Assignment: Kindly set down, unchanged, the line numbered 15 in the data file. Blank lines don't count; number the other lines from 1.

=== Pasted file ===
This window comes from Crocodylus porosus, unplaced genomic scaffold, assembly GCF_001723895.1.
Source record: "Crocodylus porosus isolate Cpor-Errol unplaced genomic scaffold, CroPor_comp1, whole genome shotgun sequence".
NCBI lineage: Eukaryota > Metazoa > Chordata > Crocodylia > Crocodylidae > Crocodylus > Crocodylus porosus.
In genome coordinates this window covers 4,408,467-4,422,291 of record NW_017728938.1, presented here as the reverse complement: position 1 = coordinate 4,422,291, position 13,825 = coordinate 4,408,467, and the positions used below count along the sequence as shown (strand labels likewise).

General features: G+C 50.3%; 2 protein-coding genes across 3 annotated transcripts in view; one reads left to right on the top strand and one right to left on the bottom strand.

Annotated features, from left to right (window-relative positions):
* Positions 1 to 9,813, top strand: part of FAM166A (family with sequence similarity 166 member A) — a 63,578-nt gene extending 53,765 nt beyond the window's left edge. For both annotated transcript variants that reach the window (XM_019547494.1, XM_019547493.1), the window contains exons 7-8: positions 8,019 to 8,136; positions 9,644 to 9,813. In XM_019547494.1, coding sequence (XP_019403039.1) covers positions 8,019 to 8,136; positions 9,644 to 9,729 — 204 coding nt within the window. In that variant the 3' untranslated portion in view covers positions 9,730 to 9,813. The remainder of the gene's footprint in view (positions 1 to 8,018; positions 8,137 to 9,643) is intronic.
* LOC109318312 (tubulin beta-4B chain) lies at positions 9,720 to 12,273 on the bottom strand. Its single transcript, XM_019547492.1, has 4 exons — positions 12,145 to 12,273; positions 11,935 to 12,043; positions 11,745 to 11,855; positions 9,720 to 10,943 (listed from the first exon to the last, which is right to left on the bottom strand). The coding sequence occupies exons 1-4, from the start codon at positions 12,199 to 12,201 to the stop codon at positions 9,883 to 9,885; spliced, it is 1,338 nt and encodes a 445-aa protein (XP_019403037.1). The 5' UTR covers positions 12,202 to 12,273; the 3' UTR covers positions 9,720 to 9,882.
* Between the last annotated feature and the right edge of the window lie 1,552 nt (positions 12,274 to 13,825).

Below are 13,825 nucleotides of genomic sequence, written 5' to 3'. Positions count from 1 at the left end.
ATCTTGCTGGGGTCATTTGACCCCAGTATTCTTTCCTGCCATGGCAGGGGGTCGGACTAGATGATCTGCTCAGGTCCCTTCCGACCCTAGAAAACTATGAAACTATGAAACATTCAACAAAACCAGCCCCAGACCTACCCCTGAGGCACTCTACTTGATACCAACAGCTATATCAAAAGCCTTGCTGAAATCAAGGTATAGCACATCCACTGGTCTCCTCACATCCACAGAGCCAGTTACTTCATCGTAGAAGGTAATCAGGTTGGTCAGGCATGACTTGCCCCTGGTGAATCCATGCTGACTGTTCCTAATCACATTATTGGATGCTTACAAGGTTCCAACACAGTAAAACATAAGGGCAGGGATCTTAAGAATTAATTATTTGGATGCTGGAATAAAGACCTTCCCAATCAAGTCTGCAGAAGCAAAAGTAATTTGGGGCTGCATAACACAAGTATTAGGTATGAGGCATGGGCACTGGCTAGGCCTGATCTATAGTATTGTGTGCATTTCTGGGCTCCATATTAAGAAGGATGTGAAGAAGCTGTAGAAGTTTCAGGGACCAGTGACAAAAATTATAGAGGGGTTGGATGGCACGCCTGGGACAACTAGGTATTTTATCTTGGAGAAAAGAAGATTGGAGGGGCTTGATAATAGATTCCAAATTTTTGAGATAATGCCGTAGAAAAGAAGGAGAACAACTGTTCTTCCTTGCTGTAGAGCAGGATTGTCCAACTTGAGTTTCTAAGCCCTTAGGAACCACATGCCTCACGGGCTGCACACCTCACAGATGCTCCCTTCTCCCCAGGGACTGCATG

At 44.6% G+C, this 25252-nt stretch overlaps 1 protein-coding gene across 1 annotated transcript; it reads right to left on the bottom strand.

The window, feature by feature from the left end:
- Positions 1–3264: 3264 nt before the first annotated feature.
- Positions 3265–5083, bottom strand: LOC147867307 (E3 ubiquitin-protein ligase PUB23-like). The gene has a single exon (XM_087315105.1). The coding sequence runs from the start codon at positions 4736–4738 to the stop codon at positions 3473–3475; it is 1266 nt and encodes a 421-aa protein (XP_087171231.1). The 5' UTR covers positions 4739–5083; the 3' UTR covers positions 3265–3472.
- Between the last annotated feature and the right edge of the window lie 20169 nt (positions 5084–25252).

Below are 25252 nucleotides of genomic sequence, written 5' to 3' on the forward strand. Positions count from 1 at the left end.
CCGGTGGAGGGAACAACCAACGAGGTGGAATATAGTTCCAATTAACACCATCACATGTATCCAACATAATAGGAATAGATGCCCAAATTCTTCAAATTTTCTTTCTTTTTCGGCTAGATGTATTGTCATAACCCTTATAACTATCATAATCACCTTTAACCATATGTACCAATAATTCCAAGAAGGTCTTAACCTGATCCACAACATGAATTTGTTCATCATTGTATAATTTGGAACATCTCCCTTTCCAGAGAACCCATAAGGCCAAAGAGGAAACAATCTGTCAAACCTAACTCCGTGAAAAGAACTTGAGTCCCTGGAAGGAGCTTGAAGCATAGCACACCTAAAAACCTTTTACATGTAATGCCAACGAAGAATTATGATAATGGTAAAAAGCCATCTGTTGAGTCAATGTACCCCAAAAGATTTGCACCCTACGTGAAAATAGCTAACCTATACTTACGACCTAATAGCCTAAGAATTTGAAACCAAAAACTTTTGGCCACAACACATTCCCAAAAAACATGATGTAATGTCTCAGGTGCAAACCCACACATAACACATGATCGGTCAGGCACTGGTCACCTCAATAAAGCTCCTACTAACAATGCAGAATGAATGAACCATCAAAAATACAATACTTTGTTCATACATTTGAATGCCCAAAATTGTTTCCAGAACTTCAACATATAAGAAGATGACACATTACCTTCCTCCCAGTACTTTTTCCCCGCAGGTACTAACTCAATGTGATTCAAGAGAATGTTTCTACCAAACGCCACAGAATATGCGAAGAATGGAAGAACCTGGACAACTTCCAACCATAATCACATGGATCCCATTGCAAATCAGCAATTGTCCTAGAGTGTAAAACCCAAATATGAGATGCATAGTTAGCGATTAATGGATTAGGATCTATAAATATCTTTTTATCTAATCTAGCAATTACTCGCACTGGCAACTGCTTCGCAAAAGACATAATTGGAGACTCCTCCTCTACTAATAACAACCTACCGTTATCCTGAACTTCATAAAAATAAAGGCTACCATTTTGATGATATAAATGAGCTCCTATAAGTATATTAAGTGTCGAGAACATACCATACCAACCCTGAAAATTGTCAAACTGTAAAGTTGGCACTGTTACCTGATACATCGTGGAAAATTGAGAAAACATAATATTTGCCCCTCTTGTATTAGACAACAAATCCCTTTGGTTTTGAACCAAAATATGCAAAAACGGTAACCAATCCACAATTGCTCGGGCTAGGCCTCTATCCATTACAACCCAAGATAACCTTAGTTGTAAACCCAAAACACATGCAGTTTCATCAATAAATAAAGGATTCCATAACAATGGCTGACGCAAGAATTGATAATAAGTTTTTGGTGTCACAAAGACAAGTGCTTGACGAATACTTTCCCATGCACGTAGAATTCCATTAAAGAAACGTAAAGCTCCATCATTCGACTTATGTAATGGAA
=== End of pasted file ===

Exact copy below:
- Positions 3265–5083, bottom strand: LOC147867307 (E3 ubiquitin-protein ligase PUB23-like). The gene has a single exon (XM_087315105.1). The coding sequence runs from the start codon at positions 4736–4738 to the stop codon at positions 3473–3475; it is 1266 nt and encodes a 421-aa protein (XP_087171231.1). The 5' UTR covers positions 4739–5083; the 3' UTR covers positions 3265–3472.